Another noticeable feature was that the lower details and related videos move on top of the video. This flaw was oddly irritating and it made looking at related content unappealing, since it obscured the video. Add to that the titles being written on images not necessarily sized or taken for the placement of said title making some of them extremely hard to read what they were.

Video obscured by suggestions.
Video obscured by suggestions.

While Vessel is definitely pushing the big name Youtubers they were able to score, it also seems to have more of a focus on the corporate channels. If you click the Channels & Shows section your immediately shown Buzzzfeed, FunnyorDie, National Geographic Channel, The New York Times, College Humor, and The Wall Street Journal. If you even try to look through all the channels, the menus are set to drop down to allow you to pick different filter categories or whether to show Most Popular or all channels A-Z. You cannot pick anything as the menus are set to disappear when the mouse moves from the header filter.

It’s quite remarkable that Vessel has these big name companies so early, because they do not seem to have that many actual homegrown creators. Sure a handful of Youtubers joined, like Marcus Butler, Tanya Burr, Epic Meal Time, Connor Franta, and Smosh, but the diversity of content and creators is just not there like it is with Youtube. And while Vessel is not looking to have just anyone on the site, it wants fan bases not creators really, it just does not seem to have enough of a pull with the small number of Youtubers for it to attract the number of users that the founders are anticipating.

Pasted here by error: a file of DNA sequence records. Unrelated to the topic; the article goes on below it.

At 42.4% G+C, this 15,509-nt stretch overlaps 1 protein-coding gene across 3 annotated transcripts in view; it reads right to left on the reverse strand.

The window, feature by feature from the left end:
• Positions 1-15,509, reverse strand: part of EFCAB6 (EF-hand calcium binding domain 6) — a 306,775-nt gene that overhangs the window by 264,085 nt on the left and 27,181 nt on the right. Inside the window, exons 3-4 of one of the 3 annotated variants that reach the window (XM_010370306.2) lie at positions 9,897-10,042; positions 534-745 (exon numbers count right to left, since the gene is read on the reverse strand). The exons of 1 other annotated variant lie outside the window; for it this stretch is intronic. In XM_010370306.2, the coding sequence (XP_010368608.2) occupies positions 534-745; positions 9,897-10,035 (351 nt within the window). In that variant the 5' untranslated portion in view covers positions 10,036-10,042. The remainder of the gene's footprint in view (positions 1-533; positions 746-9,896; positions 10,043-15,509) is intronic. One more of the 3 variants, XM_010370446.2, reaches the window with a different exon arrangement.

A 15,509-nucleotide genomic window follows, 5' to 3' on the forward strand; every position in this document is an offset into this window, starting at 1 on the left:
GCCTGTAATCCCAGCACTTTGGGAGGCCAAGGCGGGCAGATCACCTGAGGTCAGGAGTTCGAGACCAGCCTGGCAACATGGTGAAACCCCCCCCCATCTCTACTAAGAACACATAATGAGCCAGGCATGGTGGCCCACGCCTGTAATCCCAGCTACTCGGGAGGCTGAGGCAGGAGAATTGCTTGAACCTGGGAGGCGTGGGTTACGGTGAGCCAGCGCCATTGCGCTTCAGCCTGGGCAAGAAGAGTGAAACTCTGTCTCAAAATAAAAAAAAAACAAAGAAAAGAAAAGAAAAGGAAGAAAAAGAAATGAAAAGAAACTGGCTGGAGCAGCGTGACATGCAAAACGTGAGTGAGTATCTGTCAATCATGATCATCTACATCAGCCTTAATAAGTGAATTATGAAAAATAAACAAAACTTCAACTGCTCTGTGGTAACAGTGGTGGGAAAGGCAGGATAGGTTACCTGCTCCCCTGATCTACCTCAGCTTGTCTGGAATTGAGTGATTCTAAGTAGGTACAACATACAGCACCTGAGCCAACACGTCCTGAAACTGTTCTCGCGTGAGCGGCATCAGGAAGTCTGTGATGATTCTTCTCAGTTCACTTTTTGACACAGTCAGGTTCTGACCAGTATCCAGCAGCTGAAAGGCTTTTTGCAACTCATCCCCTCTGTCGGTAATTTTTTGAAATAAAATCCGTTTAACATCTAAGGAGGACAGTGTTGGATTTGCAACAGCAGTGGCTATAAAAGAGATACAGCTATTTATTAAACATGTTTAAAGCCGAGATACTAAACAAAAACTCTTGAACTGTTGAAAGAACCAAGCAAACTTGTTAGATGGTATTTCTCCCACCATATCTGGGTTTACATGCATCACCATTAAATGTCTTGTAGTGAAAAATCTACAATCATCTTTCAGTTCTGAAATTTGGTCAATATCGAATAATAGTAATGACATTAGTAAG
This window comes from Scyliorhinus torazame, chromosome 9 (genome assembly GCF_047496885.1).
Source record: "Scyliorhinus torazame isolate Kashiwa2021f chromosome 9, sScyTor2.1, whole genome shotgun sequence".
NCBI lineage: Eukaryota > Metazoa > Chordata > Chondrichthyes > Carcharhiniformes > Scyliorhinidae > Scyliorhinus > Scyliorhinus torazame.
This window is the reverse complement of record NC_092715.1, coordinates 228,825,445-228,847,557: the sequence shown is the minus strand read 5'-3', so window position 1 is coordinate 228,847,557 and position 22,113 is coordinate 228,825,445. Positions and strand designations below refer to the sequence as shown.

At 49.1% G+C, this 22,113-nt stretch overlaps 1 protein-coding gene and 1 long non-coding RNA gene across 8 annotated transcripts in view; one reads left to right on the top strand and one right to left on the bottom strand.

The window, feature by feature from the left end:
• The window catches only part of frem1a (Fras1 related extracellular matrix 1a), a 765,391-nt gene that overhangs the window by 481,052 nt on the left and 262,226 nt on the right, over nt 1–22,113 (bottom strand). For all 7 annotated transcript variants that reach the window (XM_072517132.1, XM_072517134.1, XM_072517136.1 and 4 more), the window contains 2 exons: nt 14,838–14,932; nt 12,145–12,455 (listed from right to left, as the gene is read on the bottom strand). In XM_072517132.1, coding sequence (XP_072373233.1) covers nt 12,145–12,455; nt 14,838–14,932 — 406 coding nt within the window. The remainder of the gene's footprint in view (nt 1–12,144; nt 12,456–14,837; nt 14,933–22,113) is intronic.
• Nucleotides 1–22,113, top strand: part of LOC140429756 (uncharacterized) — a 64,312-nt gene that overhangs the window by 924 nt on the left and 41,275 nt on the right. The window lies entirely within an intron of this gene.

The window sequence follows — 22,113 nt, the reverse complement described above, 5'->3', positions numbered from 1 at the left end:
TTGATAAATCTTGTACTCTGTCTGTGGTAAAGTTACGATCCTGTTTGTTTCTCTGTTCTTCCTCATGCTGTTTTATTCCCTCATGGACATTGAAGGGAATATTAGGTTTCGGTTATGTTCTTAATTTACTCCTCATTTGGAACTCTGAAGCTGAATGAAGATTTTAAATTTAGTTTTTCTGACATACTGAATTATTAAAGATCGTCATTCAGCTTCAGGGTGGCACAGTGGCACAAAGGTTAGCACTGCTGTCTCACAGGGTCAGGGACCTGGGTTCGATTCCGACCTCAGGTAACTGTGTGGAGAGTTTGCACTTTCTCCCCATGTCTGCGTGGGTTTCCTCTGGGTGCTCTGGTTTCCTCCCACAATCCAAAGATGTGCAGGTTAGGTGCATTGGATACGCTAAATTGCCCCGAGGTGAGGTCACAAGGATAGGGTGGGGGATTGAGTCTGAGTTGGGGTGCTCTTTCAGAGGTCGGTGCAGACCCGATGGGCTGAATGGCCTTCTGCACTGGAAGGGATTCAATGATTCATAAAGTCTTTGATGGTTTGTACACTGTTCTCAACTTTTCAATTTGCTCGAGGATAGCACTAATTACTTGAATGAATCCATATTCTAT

Epic Meal Time


This limited number was also surprising as one founder was saying that they were “inundated with creators wanting to get on the service” back when it was initially launched just for creators to begin uploading in advance of the consumer beta release. Those crazy numbers don’t seem to really follow through on the site, though.

Using the beta leaves more questions than answers frankly. Like will music videos also be included in the early access? Will content creators have to worry about re-uploads from Vessel to Youtube and other sites, killing their profits on sites outside of Vessel? Will there ever be creators who make exclusive content for Vessel as well as the early access?

For a beta site it was fairly functional so you’ve go to give them that. There is some definite need for improvement in the site’s overall functionality and user experience. The appeal is there though, and with some tweaking it could definitely become very popular. But will it ever out compete Youtube? That prospect highly unlikely.

Vessel may spark YouTube to more competitively pay the creators on ad revenue. Though it was already reported early this year that Youtube is paying content creators more than ever and is barely turning a profit, which makes one wonder how Vessel can even fathom a profit at all, despite subscription prices. The services are so vastly different too. Vessel lacks the homegrown friendly environment of Youtube. It’s not about growing content creators, it’s about getting money from existing creators fans. There is no investment into the creators like Youtube does with the Youtube Space and Creator Academy programs, among others. It does not feel like there is any room to be an up and coming channel, only space for popular content. It’s more corporate on every level. Youtube would be smart build this model into the site itself, though it might be met with more resilience from fans than Vessel already received. The idea can make money, but perhaps it should not be its own site. Vessel is not self-sustaining, it’s more or less leaching. Without a doubt, this will be profitable for creators, though maybe not for a long run. Now is defiantly the time to get in on the site though, while the revenue cuts are still high and the ad space that Vessel offers content is large and frequently present.